FIG. 17C represents, in cross section, the inhaler of FIG. 17A. It shows the module 15 made, for example, of molded plastic, the tip 16 which can be removable and disposable after use, the transducer cover 12 which makes it possible to mount the atomizer in the module 15 and connect it to the electronic module 19 via the connector 20 and cable 18. The atomizer comprises the body of the transducer 1, the single-piece piezoelectric ceramic 2, the vibrating membrane 3, the electrode 7, the ground return 11, the reservoir 13 and the plug 14. The aerosol is generated in the cavity of the module 15 and sucked in by the patient through the mouthpiece 16.
FIG. 18 is a cross section of an atomizer provided with a tube making it possible to evacuate air bubbles and a liquid presence sensor. This atomizer comprises a tubular transducer body 1, a single-piece piezoelectric ceramic 2, a micro-perforated vibrating membrane 3 and a rear mass 5 making it possible to fix the reservoir 13. The single-piece piezoelectric ceramic 2 is supplied with power by a cable 18 connected on the one hand to the ground return 11 and to the electrode 7. A tube 21, preferably made of plastic and for example with a diameter of 3 mm, is placed inside the liquid cavity 4 in a coaxial manner. When the liquid throughput of the atomizer becomes high, the membrane 3 creates a depression such that air can penetrate inside the cavity containing the liquid 4. The formation of air bubbles at the level of the membrane 3 can block the formation of the aerosol and adversely affect the operation of the atomizer. The tube 21 makes it possible to evacuate the air bubbles by the action of the capillary forces that it exerts on the air-liquid interface. This same tube 21 has at its center an electrically conducting wire 23, the end 22 of which is in direct or indirect electrical contact with the liquid. A low-frequency alternating electrical signal, preferably at 500 Hz, is transmitted to the conducting wire 23. Since the membrane 3 and the transducer body 1 are not at the same electrical potential, the result is a current due to the resistivity of the liquid present in the cavity 4. The existence of this current corresponds to the presence of the liquid. The information originating from the liquid presence sensor 22 makes it possible to start or stop the operation of the atomizer automatically.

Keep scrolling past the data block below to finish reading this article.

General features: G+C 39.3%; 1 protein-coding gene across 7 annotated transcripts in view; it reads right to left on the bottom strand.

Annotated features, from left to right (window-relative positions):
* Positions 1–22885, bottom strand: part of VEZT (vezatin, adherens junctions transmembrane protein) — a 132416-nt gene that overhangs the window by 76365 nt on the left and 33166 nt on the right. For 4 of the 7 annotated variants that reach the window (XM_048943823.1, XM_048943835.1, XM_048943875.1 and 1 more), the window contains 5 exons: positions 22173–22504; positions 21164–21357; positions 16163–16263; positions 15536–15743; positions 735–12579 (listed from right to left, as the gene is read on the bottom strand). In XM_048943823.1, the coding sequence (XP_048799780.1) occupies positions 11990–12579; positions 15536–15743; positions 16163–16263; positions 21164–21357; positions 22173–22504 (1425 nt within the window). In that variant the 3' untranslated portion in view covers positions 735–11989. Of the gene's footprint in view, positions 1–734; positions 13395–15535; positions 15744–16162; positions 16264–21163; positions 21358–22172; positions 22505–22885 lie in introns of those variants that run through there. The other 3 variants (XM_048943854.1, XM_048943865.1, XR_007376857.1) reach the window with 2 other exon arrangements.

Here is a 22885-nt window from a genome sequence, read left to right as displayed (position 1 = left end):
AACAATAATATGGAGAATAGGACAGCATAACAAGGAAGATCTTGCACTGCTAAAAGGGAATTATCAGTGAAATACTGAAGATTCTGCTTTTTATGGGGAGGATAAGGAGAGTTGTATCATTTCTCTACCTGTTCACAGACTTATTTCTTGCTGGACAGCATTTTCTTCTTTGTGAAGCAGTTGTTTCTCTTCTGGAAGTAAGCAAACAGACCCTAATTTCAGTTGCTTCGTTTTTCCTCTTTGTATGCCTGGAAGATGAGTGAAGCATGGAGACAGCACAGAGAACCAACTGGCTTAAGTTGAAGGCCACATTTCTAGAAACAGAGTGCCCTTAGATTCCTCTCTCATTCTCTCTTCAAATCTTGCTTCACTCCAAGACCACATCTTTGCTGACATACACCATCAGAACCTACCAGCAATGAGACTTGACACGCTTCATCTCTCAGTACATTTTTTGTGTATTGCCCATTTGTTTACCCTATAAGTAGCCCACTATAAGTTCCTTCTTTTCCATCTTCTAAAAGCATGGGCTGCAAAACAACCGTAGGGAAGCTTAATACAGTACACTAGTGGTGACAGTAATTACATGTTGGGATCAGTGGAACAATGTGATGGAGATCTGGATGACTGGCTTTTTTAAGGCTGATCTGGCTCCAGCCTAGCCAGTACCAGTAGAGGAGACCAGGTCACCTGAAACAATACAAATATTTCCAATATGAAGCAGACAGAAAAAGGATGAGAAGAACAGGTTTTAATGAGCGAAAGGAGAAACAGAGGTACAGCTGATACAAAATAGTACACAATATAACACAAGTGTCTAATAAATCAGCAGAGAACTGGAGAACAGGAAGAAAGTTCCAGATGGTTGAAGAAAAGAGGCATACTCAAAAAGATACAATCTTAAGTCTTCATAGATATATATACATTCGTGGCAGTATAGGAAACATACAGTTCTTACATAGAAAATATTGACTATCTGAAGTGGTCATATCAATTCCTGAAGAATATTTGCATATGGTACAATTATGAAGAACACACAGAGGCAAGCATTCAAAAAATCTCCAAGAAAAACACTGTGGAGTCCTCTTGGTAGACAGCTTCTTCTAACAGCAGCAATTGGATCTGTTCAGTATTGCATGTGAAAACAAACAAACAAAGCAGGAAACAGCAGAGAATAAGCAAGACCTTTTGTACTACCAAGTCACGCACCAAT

The invention is obviously not limited to the examples discussed hereinabove. Similarly, it is not limited to the medical field. The atomizer according to the invention can also be used as a diffuser of odors and perfume and/or in the application of cosmetic products. The invention also covers the diffusion of various liquid mists for local use (humidifiers or lubricators) or liquid handling devices for biotechnologies or reagents.
Patent applications by Jean-Denis Sauzade, Grasse FR
Patent applications in class By electric transducer (e.g., piezoelectric crystal)
Patent applications in all subclasses By electric transducer (e.g., piezoelectric crystal)